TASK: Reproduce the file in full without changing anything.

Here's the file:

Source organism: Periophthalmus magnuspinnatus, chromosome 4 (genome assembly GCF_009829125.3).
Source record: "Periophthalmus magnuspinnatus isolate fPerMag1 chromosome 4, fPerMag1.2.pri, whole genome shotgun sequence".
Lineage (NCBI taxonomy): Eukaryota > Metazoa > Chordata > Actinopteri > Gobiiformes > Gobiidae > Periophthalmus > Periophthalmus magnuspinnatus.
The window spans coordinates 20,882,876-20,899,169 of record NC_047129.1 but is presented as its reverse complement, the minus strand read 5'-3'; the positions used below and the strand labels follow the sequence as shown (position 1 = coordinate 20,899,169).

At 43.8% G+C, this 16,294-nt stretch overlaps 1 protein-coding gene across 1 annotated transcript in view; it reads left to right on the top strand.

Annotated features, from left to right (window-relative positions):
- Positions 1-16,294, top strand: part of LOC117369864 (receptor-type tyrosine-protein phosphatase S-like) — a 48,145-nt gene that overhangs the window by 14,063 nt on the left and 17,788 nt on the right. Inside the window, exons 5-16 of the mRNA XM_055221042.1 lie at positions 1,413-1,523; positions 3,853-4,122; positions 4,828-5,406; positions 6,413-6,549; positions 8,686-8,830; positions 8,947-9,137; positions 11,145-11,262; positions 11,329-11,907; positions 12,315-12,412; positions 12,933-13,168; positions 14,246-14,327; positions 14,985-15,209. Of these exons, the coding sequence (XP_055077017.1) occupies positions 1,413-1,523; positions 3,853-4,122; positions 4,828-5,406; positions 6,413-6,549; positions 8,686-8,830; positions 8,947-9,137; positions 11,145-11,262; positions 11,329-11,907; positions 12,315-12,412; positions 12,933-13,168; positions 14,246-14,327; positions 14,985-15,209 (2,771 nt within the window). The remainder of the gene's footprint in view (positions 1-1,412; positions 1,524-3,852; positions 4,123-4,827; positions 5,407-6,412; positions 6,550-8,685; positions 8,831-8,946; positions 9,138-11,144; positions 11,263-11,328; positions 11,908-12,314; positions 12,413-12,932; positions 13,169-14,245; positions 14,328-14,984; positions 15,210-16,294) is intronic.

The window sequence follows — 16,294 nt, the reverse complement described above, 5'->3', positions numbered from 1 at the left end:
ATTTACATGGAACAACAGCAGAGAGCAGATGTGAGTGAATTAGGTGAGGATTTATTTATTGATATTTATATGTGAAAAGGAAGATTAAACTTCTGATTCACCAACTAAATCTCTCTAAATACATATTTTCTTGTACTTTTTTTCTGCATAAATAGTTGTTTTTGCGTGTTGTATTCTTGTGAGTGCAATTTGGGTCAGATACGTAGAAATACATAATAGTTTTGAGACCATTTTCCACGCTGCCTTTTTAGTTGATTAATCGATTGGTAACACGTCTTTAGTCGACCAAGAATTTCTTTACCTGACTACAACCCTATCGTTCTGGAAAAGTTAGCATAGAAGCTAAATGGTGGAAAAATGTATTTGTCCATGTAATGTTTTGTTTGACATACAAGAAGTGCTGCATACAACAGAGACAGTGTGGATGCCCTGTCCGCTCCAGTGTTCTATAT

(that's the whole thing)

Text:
Source organism: Periophthalmus magnuspinnatus, chromosome 4 (genome assembly GCF_009829125.3).
Source record: "Periophthalmus magnuspinnatus isolate fPerMag1 chromosome 4, fPerMag1.2.pri, whole genome shotgun sequence".
Lineage (NCBI taxonomy): Eukaryota > Metazoa > Chordata > Actinopteri > Gobiiformes > Gobiidae > Periophthalmus > Periophthalmus magnuspinnatus.
The window spans coordinates 20,882,876-20,899,169 of record NC_047129.1 but is presented as its reverse complement, the minus strand read 5'-3'; the positions used below and the strand labels follow the sequence as shown (position 1 = coordinate 20,899,169).

At 43.8% G+C, this 16,294-nt stretch overlaps 1 protein-coding gene across 1 annotated transcript in view; it reads left to right on the top strand.

Annotated features, from left to right (window-relative positions):
- Positions 1-16,294, top strand: part of LOC117369864 (receptor-type tyrosine-protein phosphatase S-like) — a 48,145-nt gene that overhangs the window by 14,063 nt on the left and 17,788 nt on the right. Inside the window, exons 5-16 of the mRNA XM_055221042.1 lie at positions 1,413-1,523; positions 3,853-4,122; positions 4,828-5,406; positions 6,413-6,549; positions 8,686-8,830; positions 8,947-9,137; positions 11,145-11,262; positions 11,329-11,907; positions 12,315-12,412; positions 12,933-13,168; positions 14,246-14,327; positions 14,985-15,209. Of these exons, the coding sequence (XP_055077017.1) occupies positions 1,413-1,523; positions 3,853-4,122; positions 4,828-5,406; positions 6,413-6,549; positions 8,686-8,830; positions 8,947-9,137; positions 11,145-11,262; positions 11,329-11,907; positions 12,315-12,412; positions 12,933-13,168; positions 14,246-14,327; positions 14,985-15,209 (2,771 nt within the window). The remainder of the gene's footprint in view (positions 1-1,412; positions 1,524-3,852; positions 4,123-4,827; positions 5,407-6,412; positions 6,550-8,685; positions 8,831-8,946; positions 9,138-11,144; positions 11,263-11,328; positions 11,908-12,314; positions 12,413-12,932; positions 13,169-14,245; positions 14,328-14,984; positions 15,210-16,294) is intronic.

The window sequence follows — 16,294 nt, the reverse complement described above, 5'->3', positions numbered from 1 at the left end:
ATTTACATGGAACAACAGCAGAGAGCAGATGTGAGTGAATTAGGTGAGGATTTATTTATTGATATTTATATGTGAAAAGGAAGATTAAACTTCTGATTCACCAACTAAATCTCTCTAAATACATATTTTCTTGTACTTTTTTTCTGCATAAATAGTTGTTTTTGCGTGTTGTATTCTTGTGAGTGCAATTTGGGTCAGATACGTAGAAATACATAATAGTTTTGAGACCATTTTCCACGCTGCCTTTTTAGTTGATTAATCGATTGGTAACACGTCTTTAGTCGACCAAGAATTTCTTTACCTGACTACAACCCTATCGTTCTGGAAAAGTTAGCATAGAAGCTAAATGGTGGAAAAATGTATTTGTCCATGTAATGTTTTGTTTGACATACAAGAAGTGCTGCATACAACAGAGACAGTGTGGATGCCCTGTCCGCTCCAGTGTTCTATAT